All non-citizens who seek employment in Papua New Guinea’s private sector must possess a valid work permit and visa before commencing employment. The purpose of Section 1 of the Employment of Non-Citizens Act 2007 is two-fold: The first is to provide a balance between the need of the economy for non-citizen labour and the aspirations of Papua New Guineans for decent work by assisting business to attract and retain the services of qualified, skilled and experienced non-citizens without unnecessary impediments. Second, it is intended to promote a Work Permit System that contributes to the creation of employment, training and the acquisition of skills for all Papua New Guineans.
The regulation of non-citizen employment in Papua New Guinea (PNG) is based on three principles: First, employers should be able to freely recruit non-citizens for managerial, professional occupations, skilled trades, and other occupations that require a high skill level. The second principle is that jobs regarded as “semi-skilled” should be advertised in PNG first. This is called a “Labour Market Test”. If a suitable candidate cannot be found, the employer can recruit a non-citizen for that position. Third, unskilled and low skilled jobs are reserved for Papua New Guineans. Department of Labour and Industrial Relations (DLIR) uses a traffic light system to categorise all occupations. The “green” category of occupations is open to citizens and non-citizens, the “red” category is reserved for Papua New Guineans, and the “amber” category requires a Labour Market Test before non-citizens can be employed.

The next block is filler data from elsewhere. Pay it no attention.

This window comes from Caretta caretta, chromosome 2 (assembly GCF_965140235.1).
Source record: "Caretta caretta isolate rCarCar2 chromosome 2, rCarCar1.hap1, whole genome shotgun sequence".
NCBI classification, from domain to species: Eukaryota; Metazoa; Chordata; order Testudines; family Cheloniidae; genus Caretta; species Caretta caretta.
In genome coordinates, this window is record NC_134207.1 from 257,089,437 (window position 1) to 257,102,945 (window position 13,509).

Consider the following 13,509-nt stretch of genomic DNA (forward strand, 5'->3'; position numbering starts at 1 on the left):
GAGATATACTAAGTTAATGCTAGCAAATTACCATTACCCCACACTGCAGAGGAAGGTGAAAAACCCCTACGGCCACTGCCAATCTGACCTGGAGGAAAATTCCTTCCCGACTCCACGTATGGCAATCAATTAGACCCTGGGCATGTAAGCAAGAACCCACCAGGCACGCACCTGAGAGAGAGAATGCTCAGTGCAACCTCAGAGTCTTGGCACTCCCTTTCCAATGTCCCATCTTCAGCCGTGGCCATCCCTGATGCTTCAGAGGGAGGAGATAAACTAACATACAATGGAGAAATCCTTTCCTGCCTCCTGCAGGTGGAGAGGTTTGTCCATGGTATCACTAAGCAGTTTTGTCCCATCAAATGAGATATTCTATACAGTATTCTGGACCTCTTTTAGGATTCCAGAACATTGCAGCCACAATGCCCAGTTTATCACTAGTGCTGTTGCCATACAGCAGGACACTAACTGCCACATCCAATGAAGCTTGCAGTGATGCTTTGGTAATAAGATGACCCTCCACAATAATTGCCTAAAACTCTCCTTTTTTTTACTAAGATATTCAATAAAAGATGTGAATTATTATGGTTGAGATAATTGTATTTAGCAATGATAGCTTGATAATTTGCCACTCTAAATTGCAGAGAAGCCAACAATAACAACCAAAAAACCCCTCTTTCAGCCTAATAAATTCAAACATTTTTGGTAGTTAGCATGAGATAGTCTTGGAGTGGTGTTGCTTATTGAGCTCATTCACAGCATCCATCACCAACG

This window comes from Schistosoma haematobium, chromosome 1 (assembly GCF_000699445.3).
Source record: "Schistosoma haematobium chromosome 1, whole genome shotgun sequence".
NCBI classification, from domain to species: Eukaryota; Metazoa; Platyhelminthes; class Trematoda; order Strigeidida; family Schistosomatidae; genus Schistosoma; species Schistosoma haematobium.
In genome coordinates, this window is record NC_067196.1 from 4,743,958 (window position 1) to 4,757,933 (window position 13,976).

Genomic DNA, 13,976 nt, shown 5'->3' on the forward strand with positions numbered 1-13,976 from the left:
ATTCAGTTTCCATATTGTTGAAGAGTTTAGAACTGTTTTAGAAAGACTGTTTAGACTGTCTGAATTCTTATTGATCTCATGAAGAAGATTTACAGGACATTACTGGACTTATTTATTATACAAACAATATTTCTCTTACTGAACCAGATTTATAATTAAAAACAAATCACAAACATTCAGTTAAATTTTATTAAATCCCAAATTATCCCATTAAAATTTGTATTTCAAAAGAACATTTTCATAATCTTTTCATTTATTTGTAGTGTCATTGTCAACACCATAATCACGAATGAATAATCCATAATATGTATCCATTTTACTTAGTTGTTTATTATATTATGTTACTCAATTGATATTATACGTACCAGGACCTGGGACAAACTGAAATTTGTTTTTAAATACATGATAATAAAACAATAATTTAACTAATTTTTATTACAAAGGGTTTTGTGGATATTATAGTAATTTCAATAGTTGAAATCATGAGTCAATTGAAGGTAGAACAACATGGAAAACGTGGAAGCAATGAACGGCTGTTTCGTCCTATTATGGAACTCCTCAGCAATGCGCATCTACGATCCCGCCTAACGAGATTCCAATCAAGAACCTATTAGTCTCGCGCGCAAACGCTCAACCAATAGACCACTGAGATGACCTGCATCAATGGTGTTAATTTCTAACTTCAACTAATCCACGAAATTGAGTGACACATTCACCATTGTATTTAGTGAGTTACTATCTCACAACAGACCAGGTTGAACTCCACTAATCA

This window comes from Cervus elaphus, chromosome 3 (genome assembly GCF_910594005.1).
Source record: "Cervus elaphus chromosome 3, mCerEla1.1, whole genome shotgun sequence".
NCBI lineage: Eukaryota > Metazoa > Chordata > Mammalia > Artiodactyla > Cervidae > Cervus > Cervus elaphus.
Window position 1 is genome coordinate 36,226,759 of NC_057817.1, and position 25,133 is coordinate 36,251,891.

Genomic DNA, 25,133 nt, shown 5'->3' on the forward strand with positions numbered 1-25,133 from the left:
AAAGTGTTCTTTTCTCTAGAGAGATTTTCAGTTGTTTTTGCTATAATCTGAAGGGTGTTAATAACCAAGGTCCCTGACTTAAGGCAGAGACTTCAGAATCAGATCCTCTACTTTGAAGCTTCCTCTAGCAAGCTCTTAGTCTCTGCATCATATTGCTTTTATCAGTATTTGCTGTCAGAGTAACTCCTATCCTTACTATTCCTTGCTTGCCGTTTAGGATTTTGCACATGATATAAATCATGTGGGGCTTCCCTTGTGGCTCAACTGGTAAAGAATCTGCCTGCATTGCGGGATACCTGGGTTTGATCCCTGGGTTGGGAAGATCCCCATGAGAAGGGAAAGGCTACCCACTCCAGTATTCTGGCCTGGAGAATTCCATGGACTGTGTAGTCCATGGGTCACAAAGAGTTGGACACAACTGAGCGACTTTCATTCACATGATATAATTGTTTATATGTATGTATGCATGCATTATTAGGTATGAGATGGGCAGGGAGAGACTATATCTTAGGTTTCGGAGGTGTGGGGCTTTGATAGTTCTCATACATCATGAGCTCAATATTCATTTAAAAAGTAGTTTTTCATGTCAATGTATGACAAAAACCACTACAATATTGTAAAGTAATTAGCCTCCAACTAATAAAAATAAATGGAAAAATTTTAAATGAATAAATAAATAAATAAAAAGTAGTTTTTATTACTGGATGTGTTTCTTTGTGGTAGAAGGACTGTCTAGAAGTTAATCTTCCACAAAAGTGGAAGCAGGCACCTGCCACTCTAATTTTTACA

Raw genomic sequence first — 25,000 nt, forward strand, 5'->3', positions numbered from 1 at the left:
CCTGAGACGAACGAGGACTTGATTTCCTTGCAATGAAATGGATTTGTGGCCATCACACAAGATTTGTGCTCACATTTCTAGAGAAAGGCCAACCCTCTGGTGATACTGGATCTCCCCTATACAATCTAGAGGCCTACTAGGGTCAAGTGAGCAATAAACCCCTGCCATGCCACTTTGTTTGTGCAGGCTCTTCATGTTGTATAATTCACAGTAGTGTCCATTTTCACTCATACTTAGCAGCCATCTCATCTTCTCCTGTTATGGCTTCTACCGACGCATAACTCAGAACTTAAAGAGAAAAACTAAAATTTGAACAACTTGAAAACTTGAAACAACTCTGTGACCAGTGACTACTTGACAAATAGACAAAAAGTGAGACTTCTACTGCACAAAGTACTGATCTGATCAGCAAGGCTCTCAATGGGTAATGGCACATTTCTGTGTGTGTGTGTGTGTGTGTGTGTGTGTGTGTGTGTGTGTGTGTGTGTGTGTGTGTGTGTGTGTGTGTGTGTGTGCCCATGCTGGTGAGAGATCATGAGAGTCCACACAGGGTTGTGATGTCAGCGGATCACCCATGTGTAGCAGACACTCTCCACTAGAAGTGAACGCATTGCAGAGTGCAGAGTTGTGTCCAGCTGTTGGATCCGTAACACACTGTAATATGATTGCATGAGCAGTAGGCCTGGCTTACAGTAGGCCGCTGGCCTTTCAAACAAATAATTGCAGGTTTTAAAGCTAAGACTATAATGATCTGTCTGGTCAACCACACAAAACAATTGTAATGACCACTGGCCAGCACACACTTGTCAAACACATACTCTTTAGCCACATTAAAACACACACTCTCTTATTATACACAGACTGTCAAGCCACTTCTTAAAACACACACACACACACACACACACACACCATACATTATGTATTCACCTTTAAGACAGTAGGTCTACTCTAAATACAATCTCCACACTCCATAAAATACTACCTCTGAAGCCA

The PNG Classification of Occupations, which was developed specifically for the current Work Permit System, is based on the International Standard Classification of Occupations (ISCO), and the Australian and New Zealand Standard Classification of Occupations (ANSCO). The provisions in ISCO and ANSCO have been changed slightly to create an occupation listing that suits the PNG labour market. There are eight major occupational groups: managers, professionals, technicians and trade workers, community and personal service workers, clerical and administrative workers, machinery operators and drivers, sales workers, and labourers.
Work permit applications are processed by the Foreign Employment Division of DLIR. The Secretary of DLIR makes decisions in accordance with the Employment of Non-Citizens Act 2007 and the Employment of Non-Citizens Regulation 2008. The assessment of applications for a work permit is based on whether the applicant has the relevant qualifications, skills and experience for the position; whether professional registration requirements are met where applicable; and whether the applicant’s language skills are sufficient. Sufficient language skills are required because non-citizen workers are required to share their knowledge and experience with their PNG counterparts. For this reason, the Employment of Non-Citizens Act 2007 requires all non-citizen work permit applicants to prove that they are proficient in English, Tok Pisin (Pidgin) or Motu. Applicants from non-English speaking countries have to undertake an online English test, unless they have worked in an English-speaking country for at least three years. Professional registration of non-citizens is required before taking up employment in these fields by the following professional bodies: (1) Institute of Engineers PNG, Inc., (2) Certified Practicing Accountants of PNG, (3) Nursing Council of PNG, (4) Maritime Safety Authority of PNG, (5) Pharmacy Board of PNG, (6) Law Society of PNG, (7) Medical Board of PNG, (8) PNG Association of Surveyors, (9) PNG Institute of Architects, and (10) Civil Aviation Authority.